If a host Party is looking to implement a JI project, it can accomplish this under the JI Guidlines by following either "Track 1" procedure or "Track 2" procedure.
If a host Party meets all of the eligibility requirements to transfer and/or acquire ERUs, it may verify emission reductions or enhancements of removals from a JI project as being additional to any that would otherwise occur. Upon such verification, the host Party may issue the appropriate quantity of ERUs. This procedure is commonly referred to as the “Track 1” procedure.”
If a host Party does not meet all, but only a limited set of eligibility requirements, verification of emission reductions or enhancements of removals as being additional has to be done through the verification procedure under the Joint Implementation Supervisory Committee (JISC). Under this so-called “Track 2” procedure, an independent entity accredited by the JISC has to determine whether the relevant requirements have been met before the host Party can issue and transfer ERUs.
Simply because a host Party can work under the Track 1 procedure does not mean that they must use that option. A host Party which meets all the eligibility requirements may at any time choose to use the verification procedure under the JISC (Track 2 procedure).
JI Supervisory Committee
The Joint Implementation Supervisory Committee (JISC), under the authority and guidance of the CMP, supervises the verification procedure defined in paragraphs 30-45 of the JI guidelines. The Supervisory Committee is an independent entity designed to determine whether a project and the ensuing reductions of anthropogenic emissions by sources or enhancements of anthropogenic removals by sinks meet the relevant requirements of Article 6 and the guidelines.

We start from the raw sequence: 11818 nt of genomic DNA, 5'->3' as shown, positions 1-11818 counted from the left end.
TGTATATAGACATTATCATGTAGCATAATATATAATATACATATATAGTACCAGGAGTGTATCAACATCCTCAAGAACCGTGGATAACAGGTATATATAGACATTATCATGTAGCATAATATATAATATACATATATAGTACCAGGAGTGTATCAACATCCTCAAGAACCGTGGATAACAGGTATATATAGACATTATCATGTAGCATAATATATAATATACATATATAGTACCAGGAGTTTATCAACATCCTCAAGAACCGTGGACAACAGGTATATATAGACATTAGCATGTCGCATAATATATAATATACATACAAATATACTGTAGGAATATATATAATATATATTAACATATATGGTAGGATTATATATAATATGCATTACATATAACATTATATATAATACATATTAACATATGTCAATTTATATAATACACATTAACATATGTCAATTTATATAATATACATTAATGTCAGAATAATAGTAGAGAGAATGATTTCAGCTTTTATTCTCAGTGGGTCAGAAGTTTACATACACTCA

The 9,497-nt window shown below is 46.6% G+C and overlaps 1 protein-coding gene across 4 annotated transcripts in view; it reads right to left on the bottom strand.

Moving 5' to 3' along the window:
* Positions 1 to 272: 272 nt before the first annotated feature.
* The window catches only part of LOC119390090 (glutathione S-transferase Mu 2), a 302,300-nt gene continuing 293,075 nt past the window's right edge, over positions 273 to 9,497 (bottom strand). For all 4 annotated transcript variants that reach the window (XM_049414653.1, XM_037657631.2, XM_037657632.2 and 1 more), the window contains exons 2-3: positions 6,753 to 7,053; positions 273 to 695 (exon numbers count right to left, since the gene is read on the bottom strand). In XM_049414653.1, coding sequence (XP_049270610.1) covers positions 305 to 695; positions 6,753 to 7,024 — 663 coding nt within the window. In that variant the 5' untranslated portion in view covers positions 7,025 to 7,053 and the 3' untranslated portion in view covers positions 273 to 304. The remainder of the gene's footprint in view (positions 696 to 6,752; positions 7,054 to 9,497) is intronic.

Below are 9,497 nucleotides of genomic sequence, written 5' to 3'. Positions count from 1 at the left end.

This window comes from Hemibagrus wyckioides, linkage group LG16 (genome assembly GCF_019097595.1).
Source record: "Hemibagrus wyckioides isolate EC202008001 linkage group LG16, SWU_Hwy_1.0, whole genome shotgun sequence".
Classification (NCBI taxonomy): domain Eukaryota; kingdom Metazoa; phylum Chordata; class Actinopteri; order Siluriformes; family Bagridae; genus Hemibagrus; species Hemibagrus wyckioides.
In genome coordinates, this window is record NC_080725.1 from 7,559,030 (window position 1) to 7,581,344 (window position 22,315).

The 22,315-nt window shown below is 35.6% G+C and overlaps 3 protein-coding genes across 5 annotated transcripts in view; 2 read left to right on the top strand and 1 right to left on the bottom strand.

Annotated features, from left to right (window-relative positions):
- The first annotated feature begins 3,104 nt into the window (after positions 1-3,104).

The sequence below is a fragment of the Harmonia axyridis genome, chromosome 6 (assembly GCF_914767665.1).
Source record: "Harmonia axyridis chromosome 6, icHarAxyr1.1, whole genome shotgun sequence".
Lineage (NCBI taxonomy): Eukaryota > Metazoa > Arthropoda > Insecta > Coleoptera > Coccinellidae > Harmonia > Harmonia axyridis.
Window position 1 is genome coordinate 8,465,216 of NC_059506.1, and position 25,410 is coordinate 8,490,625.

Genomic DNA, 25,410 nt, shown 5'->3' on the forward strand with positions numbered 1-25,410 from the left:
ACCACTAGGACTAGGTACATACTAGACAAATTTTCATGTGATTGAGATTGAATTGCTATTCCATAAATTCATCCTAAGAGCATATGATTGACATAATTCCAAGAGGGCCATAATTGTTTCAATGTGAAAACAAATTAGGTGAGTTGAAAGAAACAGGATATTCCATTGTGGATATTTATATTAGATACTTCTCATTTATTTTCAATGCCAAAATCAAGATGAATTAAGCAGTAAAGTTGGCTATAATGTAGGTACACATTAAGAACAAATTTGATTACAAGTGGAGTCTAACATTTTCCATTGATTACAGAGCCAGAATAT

At the Committee's first meeting, the JISC adopted draft rules of procedure and applied them provisionally until adoption by they were adopted by the CMP at its second session
The JISC is comprised of ten members from Parties to the Kyoto Protocol serving for a maximum of two consecutive terms. These ten members include three members from Parties included in Annex I that are undergoing the process of transition to a market economy, three members from Parties from Annex I not undergoing the transition to a market economy, three members from Parties not included in Annex I, and one member from the small island developing States. The CoP/MOP also elects an alternate member for each JISC member. In the absence of a member from a meeting of the Committee, their alternate shall serve as the member for that meeting.
Currently there are 17 countries hosting JI projects, with the majority of projects hosted in the Ukraine and Russia. The highest number of JI projects are in landfill gas, with many projects in areas like biomass energy, wind, energy distribution, solar, transportation, and coal beds/mine methane. The leader for JI Track 2 projects is Russia, while Ukraine hosts the most JI Track 1 projects.
Coal Mine Methane Capture and Utilization at Holodnaya Balka Mine in Donetsk Oblast: Countries Involved: Ukraine (Host Country), Japan. Project Description: The proposed project includes improvement of coal mine methane (CMM) drainage system and utilization of CMM at Holodnaya Balka Mine through installation of a combined heat and power plant (CHP), and flare system. The proposed project is environmentally sound, resource-saving, and provides reduction of greenhouse gas (GHG) emissions. Moreover, the project will provide additional benefits such as mine’s economic efficiency, labour protection and safety, and stimulus for initiation of similar projects at other similar coal mine sites.
- Installation of CCGT-400 at Shaturskaya TPP, OGK-4, Moscow area, Russia: Countries Involved: Russia (Host Country), Germany. Project Description: Currently, Shaturskaya TPP is the third largest plant of OGK-4 (Fourth Generation of Wholesale Electricity Market). It provides 20% of Moscow region’s energy requirement, and all of Shatura’s heat requirements. A Combined Cycle Generator (CCGT) unit with an electricity capacity of 400 MW will be installed and commissioned by mid October 2010. The efficiency of the new energy unit is around 56%, and it will be fuelled by natural gas. The estimated emission reductions for this project over the crediting period, 2008–2012, is approximately 1.1 million tonnes of CO2.